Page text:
iskander

Samantha dares where few have tried before


Those who want to knock Samantha Miss keep insisting a three-year-old filly can’t win the Cox Plate because history says only one has ever done so. History also shows that few have tried.

Kris Lees

The weight-for-age championship of Australasia does not usually fit into the spring program of three-year-olds of either sex who are targeted at Classic races against their own age group.

That has been the case so far with Samantha Miss who made a clean sweep of the four-race Princess Series in Sydney.

But the Cox Plate is no impulse or afterthought. It has been a well-thought out campaign by her trainer Kris Lees who thinks the time is right.

“This might just be the year for a filly,” Lees says.

“And I think she is the right sort of filly to try it. She’s pretty tough, she’s very adaptable and nothing really seems to bother her.”

Surround is in the record books as the only filly to win the race which she did in 1976. Since then the best performed has been Slight Chance who ran third in 1992.

Two years ago Miss Finland was being touted as the best horse in Australia and to prove it she had to win the Cox Plate. But she found it tough going around Moonee Valley as did her jockey Lisa Cropp.

Kris Lees learned his craft at the side of his late father Max, a renowned trainer of both sprinters and stayers and perhaps more importantly, a man with an affinity for fillies and mares. Max Lees trained the winners of five Coolmore Classics when it was the only Group One race in the country purely for female horses.

Kris Lees inherited much from his father including an eye for a young horse and patience with the older ones as evidenced by the longevity of the career of the recently-retired County Tyrone.

Among his father’s clients was Ron Croghan who stuck loyal to the stable and parted with $1.5 million to buy Samantha Miss.

He went a long way to getting the money back when she won the Group One Champagne Stakes at two and her broodmare value soared this spring with her four wins in the Princess Series culminating in the Group One Flight Stakes.

The form of the Sydney fillies has since been questioned with those who finished behind Samantha Miss also finishing behind the Melbourne fillies in the Thousand Guineas.

But that has not deterred Lees who has taken Samantha Miss to Moonee Valley twice to give her a look at the tricky circuit.

Her race jockey Glen Boss went with her and was pleased with how she handled the uphill climb to the turn in the opposite direction to what she has been used to.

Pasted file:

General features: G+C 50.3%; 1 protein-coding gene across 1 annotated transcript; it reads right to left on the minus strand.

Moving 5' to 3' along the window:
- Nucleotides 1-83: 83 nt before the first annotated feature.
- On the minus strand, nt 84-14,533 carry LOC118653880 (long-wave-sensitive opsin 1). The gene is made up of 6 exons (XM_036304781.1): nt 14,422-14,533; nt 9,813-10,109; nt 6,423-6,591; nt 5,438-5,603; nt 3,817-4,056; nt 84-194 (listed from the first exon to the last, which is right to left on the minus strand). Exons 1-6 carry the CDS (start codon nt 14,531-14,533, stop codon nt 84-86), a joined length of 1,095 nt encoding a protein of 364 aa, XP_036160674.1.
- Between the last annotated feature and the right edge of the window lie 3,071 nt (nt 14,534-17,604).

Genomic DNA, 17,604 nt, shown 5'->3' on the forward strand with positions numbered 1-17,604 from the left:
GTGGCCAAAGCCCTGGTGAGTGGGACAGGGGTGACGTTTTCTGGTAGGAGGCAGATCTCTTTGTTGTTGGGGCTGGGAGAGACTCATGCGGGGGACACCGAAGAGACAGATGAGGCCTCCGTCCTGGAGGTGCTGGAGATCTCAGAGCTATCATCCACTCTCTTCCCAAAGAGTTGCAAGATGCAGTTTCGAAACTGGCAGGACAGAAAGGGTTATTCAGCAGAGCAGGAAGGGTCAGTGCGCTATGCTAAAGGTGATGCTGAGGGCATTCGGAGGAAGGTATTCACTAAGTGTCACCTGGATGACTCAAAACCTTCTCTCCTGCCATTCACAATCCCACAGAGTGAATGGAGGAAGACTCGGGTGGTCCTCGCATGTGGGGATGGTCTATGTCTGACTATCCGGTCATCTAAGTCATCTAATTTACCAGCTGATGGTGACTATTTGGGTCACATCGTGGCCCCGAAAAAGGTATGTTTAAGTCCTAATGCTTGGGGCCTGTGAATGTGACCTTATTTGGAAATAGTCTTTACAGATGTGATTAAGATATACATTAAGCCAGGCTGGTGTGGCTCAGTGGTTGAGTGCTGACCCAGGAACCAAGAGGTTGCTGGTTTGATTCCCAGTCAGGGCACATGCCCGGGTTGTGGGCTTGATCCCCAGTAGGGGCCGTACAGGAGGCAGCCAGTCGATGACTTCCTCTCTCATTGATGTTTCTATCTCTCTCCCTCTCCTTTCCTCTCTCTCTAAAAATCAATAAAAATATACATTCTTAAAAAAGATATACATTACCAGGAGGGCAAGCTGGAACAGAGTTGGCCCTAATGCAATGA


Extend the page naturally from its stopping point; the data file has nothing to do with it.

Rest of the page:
Boss is no stranger to the Cox Plate having won it on Makybe Diva but he is entering territory he hasn’t been to for some time with Samantha Miss to carry just 47.5kg, a long way out of regular partner Hugh Bowman’s range.

The big advantage of the weight allowance the fillies receive has been offset in recent years by the lack of anyone light enough to ride them.

Although Cropp was criticised for her ride on Miss Finland, she was the only senior rider in Australasia within cooee of the 46kg Miss Finland had under the weight-for-age scale at the time.

John Messara, who owned Miss Finland and stands her sire Redoute’s Choice who is also the sire of Samantha Miss, rates the latter the equal of Miss Finland.

“I think she is the next Miss Finland and I thought it would be a long time before I would say that,” Messara said.

He may be biased.

But Bart Cummings who is seeking his fourth Cox Plate with a tried and true weight-for-age performer in Sirmione, is also a fan.

“She is a superstar,” he said.

“I don’t know about the Cox Plate but she’s a big, strong filly and keeps winning like a champion against her own age.

“She’s certainly the best filly of this season.”

Racing historian Bill Whittaker is a notoriously hard marker and believes Samantha Miss deserves to challenge history.

“She’s better than Miss Finland,” Whittaker said after she won the Flight.

“She’s right up there with the best. She might be the best since Surround.”

It isn’t just three-year-old fillies who have struggled. Mares have had a poor record with Tranquil Star (1942,1944), Flight (1945,1946) the only two to win until Dane Ripper in 1997. Sunline (1999, 2000) and Makybe Diva (2005) added some respectability to the honour roll.

The stiffest opposition to Samantha Miss this year is from her own sex with New Zealander Princess Coup easing from favouritism after the barrier draw.

Princess Coup has won the last two runnings of New Zealand’s premier race, the Kelt Capital Stakes over the same 2040 metres as the Cox Plate. She also spent a long time in Australia from last spring through to the autumn and performed with distinction against the best Australia had to offer.

But maybe this spring the best is yet to come.

By Caryl Williamson